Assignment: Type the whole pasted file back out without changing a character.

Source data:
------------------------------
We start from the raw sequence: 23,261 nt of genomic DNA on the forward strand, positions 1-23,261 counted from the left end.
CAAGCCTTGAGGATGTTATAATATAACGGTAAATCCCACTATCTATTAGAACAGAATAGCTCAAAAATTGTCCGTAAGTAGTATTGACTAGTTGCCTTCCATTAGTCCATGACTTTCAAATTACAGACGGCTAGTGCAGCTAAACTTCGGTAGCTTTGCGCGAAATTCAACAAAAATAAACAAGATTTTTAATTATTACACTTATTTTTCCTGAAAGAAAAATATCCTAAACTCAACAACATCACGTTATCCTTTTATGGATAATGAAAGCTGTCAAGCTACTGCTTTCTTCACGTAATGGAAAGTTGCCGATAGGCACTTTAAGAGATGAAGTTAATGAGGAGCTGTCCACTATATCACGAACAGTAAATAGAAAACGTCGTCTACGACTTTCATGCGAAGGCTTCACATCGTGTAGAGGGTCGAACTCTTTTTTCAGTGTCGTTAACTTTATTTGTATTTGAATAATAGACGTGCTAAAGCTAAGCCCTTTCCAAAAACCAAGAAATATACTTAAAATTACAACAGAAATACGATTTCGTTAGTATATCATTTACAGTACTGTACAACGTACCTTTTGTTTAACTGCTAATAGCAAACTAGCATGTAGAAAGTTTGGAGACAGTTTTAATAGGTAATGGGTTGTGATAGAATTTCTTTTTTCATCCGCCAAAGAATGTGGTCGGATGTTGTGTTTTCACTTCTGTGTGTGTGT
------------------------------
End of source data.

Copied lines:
We start from the raw sequence: 23,261 nt of genomic DNA on the forward strand, positions 1-23,261 counted from the left end.
CAAGCCTTGAGGATGTTATAATATAACGGTAAATCCCACTATCTATTAGAACAGAATAGCTCAAAAATTGTCCGTAAGTAGTATTGACTAGTTGCCTTCCATTAGTCCATGACTTTCAAATTACAGACGGCTAGTGCAGCTAAACTTCGGTAGCTTTGCGCGAAATTCAACAAAAATAAACAAGATTTTTAATTATTACACTTATTTTTCCTGAAAGAAAAATATCCTAAACTCAACAACATCACGTTATCCTTTTATGGATAATGAAAGCTGTCAAGCTACTGCTTTCTTCACGTAATGGAAAGTTGCCGATAGGCACTTTAAGAGATGAAGTTAATGAGGAGCTGTCCACTATATCACGAACAGTAAATAGAAAACGTCGTCTACGACTTTCATGCGAAGGCTTCACATCGTGTAGAGGGTCGAACTCTTTTTTCAGTGTCGTTAACTTTATTTGTATTTGAATAATAGACGTGCTAAAGCTAAGCCCTTTCCAAAAACCAAGAAATATACTTAAAATTACAACAGAAATACGATTTCGTTAGTATATCATTTACAGTACTGTACAACGTACCTTTTGTTTAACTGCTAATAGCAAACTAGCATGTAGAAAGTTTGGAGACAGTTTTAATAGGTAATGGGTTGTGATAGAATTTCTTTTTTCATCCGCCAAAGAATGTGGTCGGATGTTGTGTTTTCACTTCTGTGTGTGTGT